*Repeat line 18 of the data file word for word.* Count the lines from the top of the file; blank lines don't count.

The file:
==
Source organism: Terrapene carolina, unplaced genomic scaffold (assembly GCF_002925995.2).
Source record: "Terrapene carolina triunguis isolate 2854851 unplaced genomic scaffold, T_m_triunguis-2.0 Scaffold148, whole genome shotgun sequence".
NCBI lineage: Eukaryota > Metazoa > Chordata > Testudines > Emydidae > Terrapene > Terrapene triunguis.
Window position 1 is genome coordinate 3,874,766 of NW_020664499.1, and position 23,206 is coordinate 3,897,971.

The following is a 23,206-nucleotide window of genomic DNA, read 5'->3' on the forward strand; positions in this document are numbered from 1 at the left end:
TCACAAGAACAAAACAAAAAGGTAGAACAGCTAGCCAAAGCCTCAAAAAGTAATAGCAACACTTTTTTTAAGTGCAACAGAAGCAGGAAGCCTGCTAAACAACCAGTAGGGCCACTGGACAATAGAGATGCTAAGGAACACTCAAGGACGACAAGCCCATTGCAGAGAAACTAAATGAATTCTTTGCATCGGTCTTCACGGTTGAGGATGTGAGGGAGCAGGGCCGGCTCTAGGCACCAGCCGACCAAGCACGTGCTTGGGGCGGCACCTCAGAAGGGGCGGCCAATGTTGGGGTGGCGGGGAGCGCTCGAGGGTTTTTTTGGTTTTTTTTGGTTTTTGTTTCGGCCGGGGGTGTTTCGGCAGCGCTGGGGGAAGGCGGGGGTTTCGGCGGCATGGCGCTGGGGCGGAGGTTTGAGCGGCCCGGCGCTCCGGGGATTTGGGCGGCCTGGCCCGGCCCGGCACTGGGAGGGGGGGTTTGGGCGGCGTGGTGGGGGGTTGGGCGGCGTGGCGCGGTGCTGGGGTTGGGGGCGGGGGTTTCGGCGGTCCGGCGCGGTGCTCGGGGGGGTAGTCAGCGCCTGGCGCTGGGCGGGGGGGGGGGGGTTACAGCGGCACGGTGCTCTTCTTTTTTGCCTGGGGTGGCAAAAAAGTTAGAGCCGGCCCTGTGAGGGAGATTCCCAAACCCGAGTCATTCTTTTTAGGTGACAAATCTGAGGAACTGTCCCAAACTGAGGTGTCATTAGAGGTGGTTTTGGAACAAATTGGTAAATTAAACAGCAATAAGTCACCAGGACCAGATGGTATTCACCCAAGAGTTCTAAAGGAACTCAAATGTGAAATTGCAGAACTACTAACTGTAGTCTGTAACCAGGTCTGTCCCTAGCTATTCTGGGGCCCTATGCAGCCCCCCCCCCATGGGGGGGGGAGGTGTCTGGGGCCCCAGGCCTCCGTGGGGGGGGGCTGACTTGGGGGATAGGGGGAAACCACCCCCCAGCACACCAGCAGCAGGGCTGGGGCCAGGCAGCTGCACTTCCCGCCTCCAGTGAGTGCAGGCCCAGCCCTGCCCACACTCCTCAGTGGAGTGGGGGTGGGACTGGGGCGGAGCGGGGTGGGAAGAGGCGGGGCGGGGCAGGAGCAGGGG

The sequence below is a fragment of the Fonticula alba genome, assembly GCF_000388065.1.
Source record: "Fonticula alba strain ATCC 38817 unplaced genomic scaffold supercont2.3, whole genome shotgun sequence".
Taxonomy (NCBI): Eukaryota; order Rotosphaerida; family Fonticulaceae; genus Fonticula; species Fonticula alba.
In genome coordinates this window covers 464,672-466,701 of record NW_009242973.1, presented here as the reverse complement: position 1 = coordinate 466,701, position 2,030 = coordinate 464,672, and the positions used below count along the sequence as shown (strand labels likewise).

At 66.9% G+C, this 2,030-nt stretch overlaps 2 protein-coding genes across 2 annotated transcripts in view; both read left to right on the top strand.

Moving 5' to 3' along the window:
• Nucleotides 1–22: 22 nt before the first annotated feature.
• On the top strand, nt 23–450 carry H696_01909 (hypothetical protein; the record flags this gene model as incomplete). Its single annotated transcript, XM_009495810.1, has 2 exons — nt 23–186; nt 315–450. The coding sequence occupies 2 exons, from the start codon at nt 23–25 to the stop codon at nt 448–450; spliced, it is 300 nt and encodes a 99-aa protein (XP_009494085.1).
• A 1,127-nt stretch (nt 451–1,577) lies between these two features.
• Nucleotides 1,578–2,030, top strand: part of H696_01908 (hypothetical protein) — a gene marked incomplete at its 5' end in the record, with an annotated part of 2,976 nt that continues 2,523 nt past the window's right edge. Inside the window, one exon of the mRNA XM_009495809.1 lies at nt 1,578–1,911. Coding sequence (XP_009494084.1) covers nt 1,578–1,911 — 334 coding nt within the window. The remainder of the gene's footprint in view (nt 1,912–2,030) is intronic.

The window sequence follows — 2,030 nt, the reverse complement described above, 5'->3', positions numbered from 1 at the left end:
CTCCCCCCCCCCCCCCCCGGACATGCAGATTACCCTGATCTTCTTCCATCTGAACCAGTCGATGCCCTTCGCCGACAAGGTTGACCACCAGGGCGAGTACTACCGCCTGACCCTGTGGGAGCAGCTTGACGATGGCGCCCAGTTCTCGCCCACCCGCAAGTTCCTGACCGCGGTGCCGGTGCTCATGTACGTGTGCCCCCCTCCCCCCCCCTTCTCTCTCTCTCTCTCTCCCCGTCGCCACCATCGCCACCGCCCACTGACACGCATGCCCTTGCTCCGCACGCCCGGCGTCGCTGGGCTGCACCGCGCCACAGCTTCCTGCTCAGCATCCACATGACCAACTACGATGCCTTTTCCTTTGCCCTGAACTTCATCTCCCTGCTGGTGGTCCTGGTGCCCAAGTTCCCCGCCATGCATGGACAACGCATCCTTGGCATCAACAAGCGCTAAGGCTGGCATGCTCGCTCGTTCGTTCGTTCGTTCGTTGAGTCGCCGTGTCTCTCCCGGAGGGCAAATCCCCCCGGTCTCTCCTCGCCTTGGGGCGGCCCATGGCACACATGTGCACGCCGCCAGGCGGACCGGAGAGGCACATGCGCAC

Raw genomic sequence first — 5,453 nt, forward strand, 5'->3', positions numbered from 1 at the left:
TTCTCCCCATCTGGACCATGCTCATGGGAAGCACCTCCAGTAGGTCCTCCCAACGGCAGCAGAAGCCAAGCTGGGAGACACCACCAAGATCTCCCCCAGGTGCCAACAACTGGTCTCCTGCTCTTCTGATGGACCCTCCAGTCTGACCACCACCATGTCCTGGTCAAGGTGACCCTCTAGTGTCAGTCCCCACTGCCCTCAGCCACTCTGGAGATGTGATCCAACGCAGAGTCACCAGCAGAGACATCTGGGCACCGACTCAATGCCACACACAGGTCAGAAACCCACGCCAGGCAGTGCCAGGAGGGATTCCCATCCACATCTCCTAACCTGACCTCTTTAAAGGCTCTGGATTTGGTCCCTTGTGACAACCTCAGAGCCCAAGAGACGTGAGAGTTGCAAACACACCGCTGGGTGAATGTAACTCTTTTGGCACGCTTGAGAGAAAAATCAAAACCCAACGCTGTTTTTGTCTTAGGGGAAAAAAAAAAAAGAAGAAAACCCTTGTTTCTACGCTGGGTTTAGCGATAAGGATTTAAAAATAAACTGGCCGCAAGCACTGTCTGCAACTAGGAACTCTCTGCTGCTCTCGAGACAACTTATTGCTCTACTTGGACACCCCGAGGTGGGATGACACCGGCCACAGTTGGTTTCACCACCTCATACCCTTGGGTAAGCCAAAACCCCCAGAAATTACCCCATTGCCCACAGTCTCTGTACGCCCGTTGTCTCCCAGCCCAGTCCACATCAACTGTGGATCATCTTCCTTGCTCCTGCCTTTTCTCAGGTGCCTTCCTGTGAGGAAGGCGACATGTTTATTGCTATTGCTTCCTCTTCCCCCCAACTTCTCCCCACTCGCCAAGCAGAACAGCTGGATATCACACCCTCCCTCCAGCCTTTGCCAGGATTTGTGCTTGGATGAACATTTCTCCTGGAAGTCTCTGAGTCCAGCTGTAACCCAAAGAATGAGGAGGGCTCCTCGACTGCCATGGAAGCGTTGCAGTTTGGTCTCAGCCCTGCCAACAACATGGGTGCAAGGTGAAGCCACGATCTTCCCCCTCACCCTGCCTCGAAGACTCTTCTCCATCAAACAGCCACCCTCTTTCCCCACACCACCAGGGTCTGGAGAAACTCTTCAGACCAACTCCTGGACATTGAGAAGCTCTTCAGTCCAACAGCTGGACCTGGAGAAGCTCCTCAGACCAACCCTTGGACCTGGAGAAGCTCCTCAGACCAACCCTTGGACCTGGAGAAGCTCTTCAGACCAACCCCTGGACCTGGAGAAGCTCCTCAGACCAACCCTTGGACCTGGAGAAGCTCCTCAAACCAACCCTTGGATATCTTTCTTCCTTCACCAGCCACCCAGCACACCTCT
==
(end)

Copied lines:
CTCCCCCCCCCCCCCCCCGGACATGCAGATTACCCTGATCTTCTTCCATCTGAACCAGTCGATGCCCTTCGCCGACAAGGTTGACCACCAGGGCGAGTACTACCGCCTGACCCTGTGGGAGCAGCTTGACGATGGCGCCCAGTTCTCGCCCACCCGCAAGTTCCTGACCGCGGTGCCGGTGCTCATGTACGTGTGCCCCCCTCCCCCCCCCTTCTCTCTCTCTCTCTCTCCCCGTCGCCACCATCGCCACCGCCCACTGACACGCATGCCCTTGCTCCGCACGCCCGGCGTCGCTGGGCTGCACCGCGCCACAGCTTCCTGCTCAGCATCCACATGACCAACTACGATGCCTTTTCCTTTGCCCTGAACTTCATCTCCCTGCTGGTGGTCCTGGTGCCCAAGTTCCCCGCCATGCATGGACAACGCATCCTTGGCATCAACAAGCGCTAAGGCTGGCATGCTCGCTCGTTCGTTCGTTCGTTCGTTGAGTCGCCGTGTCTCTCCCGGAGGGCAAATCCCCCCGGTCTCTCCTCGCCTTGGGGCGGCCCATGGCACACATGTGCACGCCGCCAGGCGGACCGGAGAGGCACATGCGCAC